There’s been a lot of discussion lately about pending moves in Congress to keep the Internet from being split into faster and slower networks — keeping the Net "neutral." Esther is leery about Congress jumping into new regulations — and she’s not alone among the big tech thinkers. Here is a compelling case against Net Neutrality in today’s Washington Post by David Farber of Carnegie Mellon University and Michael L. Katz of the University of California at Berkeley.
She thinks the whole debate over Net Neutrality is a "muddle" and that most people don’t understand the issues. And, she is not too encouraged by what she sees emerging on Capitol Hill. She believes that if there is a commercial need for faster Internet, it should exist.
Seems like the avalanche of online video through the Internet is one of the prime factors in motivating the teleco industry to establish a two-tier Internet.
Here’s a transcription of the interview:
Esther Dyson: The biggest problem that net neutrality has is nobody knows what they’re talking about when they talk about it. The issue is who pays and whether they’re monopolies or not, so there’s a whole lot of, I think, disingenuous discussion about control without ever really looking at the fundamental issue, which is somebody’s got to pay for more bandwidth if consumers are gonna be uploading and downloading video.
Some people say, “Well, we want to sell advertising and control the channel, and; therefore, we’re gonna be able to tell consumers they can get it cheap or free and become the good guys,” but we do that, basically, by limiting their access.
As long as there’s healthy competition, I have no problem if someone pays extra for additional bandwidth, as long as that doesn’t cut off people’s access to the other stuff. The challenge is when you have – especially when you have local cable companies who are going to limit people’s access, the same way the cell phone companies will give you sort of their platform without letting you get to the rest of the web.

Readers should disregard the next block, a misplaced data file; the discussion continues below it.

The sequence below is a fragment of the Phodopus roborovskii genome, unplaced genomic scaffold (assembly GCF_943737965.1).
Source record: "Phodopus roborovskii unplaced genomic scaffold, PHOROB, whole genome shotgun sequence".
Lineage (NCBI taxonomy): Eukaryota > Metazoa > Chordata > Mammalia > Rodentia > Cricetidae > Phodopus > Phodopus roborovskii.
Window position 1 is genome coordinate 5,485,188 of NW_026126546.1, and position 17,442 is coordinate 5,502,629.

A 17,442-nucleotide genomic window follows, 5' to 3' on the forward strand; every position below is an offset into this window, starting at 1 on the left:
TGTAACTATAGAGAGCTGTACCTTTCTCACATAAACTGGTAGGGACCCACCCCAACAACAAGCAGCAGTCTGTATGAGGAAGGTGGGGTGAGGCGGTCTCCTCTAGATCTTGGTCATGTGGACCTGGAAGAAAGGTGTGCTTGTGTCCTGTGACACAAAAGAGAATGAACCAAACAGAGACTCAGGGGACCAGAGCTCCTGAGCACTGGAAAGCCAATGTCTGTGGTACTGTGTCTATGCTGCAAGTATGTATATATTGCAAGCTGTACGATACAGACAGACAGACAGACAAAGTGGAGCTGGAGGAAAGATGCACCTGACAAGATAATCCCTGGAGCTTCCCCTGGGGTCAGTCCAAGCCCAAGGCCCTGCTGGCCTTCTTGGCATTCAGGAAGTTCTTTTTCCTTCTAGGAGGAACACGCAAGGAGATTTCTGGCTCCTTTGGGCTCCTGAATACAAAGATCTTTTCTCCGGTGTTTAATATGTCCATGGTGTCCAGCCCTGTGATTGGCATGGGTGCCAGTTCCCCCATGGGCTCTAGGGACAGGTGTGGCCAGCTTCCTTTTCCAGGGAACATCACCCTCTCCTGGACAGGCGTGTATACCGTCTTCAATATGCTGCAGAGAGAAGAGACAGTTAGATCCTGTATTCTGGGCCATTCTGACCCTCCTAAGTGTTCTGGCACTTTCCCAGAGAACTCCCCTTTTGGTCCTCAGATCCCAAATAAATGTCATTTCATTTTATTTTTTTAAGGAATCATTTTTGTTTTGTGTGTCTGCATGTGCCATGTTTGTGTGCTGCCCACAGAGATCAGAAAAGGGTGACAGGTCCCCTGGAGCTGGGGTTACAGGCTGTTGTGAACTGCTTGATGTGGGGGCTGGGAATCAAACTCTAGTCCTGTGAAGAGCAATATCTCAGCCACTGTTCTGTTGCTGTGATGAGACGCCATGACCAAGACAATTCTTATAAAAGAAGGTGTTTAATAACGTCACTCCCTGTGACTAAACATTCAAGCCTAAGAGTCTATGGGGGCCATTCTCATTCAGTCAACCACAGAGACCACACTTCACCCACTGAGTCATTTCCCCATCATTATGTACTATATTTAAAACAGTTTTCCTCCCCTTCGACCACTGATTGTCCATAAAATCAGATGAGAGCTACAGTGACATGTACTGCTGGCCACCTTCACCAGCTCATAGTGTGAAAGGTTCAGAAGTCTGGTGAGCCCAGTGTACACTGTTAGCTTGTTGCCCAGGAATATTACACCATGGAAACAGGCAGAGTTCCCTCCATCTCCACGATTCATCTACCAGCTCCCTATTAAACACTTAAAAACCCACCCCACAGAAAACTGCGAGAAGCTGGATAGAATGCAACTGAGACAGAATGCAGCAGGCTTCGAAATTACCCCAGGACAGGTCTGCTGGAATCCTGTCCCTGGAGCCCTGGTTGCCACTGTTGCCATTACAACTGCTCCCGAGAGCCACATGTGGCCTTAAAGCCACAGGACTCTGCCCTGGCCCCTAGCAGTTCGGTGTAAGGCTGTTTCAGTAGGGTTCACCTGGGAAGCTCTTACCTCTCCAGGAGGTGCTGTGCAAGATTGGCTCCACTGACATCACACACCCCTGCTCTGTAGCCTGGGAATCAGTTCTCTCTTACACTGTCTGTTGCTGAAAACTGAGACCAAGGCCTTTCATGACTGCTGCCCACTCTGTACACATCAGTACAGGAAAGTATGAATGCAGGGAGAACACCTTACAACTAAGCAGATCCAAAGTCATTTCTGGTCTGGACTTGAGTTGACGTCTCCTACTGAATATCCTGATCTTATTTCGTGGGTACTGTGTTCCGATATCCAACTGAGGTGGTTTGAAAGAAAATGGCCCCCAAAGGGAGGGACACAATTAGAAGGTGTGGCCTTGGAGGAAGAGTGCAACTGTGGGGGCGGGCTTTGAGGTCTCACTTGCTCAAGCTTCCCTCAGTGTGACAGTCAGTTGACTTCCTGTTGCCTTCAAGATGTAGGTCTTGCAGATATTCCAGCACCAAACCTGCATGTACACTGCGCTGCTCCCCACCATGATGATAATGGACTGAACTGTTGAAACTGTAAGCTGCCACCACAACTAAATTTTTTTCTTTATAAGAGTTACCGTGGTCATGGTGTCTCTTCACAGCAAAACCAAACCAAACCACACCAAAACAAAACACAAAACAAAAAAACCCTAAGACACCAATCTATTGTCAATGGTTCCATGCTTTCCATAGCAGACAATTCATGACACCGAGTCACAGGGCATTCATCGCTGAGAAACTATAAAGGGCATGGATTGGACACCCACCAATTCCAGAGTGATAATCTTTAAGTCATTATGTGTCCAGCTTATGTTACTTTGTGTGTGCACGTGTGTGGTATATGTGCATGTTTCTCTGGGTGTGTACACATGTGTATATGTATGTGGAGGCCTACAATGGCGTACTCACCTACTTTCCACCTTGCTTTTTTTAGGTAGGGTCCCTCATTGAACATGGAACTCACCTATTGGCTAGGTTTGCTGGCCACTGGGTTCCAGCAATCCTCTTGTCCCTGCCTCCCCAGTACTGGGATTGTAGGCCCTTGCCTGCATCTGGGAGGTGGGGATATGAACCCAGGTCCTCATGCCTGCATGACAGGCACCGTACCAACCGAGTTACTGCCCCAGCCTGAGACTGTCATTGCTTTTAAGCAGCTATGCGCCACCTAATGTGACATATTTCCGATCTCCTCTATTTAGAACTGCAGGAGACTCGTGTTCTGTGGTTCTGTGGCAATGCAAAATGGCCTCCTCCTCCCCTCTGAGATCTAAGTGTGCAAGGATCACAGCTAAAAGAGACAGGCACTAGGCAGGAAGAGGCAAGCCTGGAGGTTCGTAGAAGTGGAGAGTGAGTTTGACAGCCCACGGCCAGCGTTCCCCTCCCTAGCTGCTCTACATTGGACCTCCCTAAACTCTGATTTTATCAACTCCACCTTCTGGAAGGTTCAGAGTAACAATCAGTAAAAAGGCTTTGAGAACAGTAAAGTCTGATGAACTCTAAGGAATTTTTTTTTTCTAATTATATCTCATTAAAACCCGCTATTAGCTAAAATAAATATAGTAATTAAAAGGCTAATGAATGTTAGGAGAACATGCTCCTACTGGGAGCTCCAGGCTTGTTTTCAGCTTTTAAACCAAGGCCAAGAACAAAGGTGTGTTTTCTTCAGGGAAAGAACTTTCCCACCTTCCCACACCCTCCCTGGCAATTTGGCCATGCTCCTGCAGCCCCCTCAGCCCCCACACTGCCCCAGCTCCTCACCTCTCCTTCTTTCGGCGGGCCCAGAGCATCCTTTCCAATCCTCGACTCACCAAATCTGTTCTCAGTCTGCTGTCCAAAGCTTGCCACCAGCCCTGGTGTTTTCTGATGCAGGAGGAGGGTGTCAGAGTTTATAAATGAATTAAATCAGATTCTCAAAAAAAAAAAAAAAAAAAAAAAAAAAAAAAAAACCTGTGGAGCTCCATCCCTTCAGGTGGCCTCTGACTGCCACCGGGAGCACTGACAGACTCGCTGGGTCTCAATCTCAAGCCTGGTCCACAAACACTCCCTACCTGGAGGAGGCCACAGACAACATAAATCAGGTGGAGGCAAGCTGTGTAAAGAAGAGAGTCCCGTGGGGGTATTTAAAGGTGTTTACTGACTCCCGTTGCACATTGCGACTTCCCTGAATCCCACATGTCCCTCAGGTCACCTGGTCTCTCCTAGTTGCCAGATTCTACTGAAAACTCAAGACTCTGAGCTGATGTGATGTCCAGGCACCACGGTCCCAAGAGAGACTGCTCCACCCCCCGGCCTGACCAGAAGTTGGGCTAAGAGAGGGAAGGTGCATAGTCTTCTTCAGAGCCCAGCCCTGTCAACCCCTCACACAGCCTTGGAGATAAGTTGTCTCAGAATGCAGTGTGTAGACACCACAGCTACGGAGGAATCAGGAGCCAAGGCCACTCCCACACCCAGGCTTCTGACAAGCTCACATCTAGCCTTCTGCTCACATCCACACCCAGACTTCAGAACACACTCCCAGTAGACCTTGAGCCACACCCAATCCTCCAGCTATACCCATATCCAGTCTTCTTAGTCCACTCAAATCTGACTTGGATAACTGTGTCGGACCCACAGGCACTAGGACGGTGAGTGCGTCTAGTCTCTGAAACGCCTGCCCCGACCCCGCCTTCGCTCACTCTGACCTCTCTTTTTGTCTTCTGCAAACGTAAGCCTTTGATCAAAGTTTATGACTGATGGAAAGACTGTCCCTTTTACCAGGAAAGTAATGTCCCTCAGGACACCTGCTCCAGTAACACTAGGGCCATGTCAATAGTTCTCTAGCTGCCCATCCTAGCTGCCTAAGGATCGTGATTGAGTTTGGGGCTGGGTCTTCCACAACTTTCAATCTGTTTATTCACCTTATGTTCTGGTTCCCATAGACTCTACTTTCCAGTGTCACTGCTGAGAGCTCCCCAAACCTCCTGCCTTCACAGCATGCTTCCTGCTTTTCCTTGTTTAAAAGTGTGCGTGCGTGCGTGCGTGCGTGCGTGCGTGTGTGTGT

That’s when you have a problem, but net neutrality basically means whatever you want it to mean. For example, AT&T just signed an agreement that they would basically – they said, “We’ll observe these principles of net neutrality for everything except Internet TV,” which, of course, is what the net neutrality battle is all about.
So it was a kind of useless exemption. It’s like saying I’ll be good every day except for days when I wear red, and then you wear red on the days you wanna be bad.
Andy Plesser: It’s streaming and downloading video that’s really the big – and uploading video is the big issue around this whole bandwidth and net neutrality discussion?
Esther Dyson: The issue around bandwidth and net neutrality is simply can you control what users see, pay for it through advertising, and then tell the users you’re giving – they’re getting it for free without allowing them the ability to pay for what they actually want.
And so there’s this disingenuous discussion of if you don’t allow us to pay extra, you’re not gonna get free content. Well, of course not, but let the consumer decide whether they want paid or subsidized.
Andy Plesser: Where do you think the legislation might go and the impact that it could have? Do you think about that?
Esther Dyson: I think we’ll muddle through. Really, what will happen is if anything’s too egregious, we’ll sort of stop it eventually, but yeah, companies will throw their weight around, and it’ll – they have a lot of lobbyists and a lot of money.
[End of Audio]
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